Sheikh Mohammed bin Rashid Al Maktoum, Prime Minister of the United Arab Emirates and ruler of the Emirate of Dubai, said the country intended to use the opportunity to stimulate development and economic growth and create jobs.
Experts have not ruled out neighbouring countries in the region announcing similar aims on zero emissions at the COP26 summit (26th session of the conference of parties to the U.N. framework agreement on climate change) to take place in November in Glasgow.
As Sheikh Mohammed announced, the UAE will invest by 2050 about $165 billion in the development of “clean” energy and in developments associated with the campaign to fight climate change.
“In as little as five years, Abu Dhabi will be producing nearly 55 % of its electricity from clean sources and that will cut in half CO2 emissions linked to the energy sector,” said Awaidha Murshed Al Marar, Chairman of the Abu Dhabi Department of Energy.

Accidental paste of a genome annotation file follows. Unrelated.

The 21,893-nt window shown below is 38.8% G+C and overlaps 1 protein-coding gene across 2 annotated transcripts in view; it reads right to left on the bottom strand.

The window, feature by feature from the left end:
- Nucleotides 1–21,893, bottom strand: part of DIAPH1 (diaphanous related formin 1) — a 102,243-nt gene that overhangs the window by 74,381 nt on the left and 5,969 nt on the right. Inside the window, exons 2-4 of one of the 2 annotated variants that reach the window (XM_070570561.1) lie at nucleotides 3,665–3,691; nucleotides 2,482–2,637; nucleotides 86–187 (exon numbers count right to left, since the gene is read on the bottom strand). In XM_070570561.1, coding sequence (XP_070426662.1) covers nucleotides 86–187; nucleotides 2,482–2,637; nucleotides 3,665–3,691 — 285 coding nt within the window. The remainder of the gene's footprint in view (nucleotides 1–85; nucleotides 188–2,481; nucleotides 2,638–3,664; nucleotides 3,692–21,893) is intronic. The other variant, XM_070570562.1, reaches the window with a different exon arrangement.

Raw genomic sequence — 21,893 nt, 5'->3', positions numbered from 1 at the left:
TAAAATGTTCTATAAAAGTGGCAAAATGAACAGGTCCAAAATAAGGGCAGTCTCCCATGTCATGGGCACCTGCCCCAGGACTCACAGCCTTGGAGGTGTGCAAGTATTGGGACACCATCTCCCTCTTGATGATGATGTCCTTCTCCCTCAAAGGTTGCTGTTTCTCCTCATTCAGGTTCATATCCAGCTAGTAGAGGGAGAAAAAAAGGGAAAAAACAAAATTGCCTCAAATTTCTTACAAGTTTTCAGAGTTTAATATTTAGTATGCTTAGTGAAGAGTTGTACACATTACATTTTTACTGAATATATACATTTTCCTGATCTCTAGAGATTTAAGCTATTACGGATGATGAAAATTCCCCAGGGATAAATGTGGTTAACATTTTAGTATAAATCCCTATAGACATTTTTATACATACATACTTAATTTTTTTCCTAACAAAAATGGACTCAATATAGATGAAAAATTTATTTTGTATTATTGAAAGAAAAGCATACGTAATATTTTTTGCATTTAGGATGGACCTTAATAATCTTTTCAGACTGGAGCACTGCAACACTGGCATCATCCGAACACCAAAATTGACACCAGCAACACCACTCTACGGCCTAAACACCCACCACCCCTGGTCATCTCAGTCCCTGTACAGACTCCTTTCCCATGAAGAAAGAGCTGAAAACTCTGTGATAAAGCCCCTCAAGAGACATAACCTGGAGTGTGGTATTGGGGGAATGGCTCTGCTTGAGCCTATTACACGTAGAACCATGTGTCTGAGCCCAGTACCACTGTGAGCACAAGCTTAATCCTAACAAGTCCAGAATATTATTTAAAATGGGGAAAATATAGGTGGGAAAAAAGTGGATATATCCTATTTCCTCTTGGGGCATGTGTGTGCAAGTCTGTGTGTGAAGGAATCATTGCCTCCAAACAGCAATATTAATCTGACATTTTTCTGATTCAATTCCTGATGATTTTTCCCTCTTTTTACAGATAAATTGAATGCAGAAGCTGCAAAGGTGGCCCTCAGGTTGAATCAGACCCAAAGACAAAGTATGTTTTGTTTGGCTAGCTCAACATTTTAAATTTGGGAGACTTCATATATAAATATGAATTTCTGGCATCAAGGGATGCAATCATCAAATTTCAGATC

In any event and despite these proclaimed goals, Abu Dhabi’s national oil company (ADNOC) is unlikely to abandon its ambitious plan to boost oil production to 5 million barrels a day by the end of the decade, compared to its current capacity of 4 million bpd. At the same time, ADNOC is attempting to reduce its carbon footprint and develop hydrogen production and carbon capture.
Analysts believe that the UAE could become carbon-neutral on the strength of nuclear and solar power.
The country int UAE, an OPEC member, has over the past 15 years invested more than $40 billion in clean energy projects. The country hopes have production capacity of 14 GW of clean energy by 2030 – a figure that stood at 100 MW in 2015.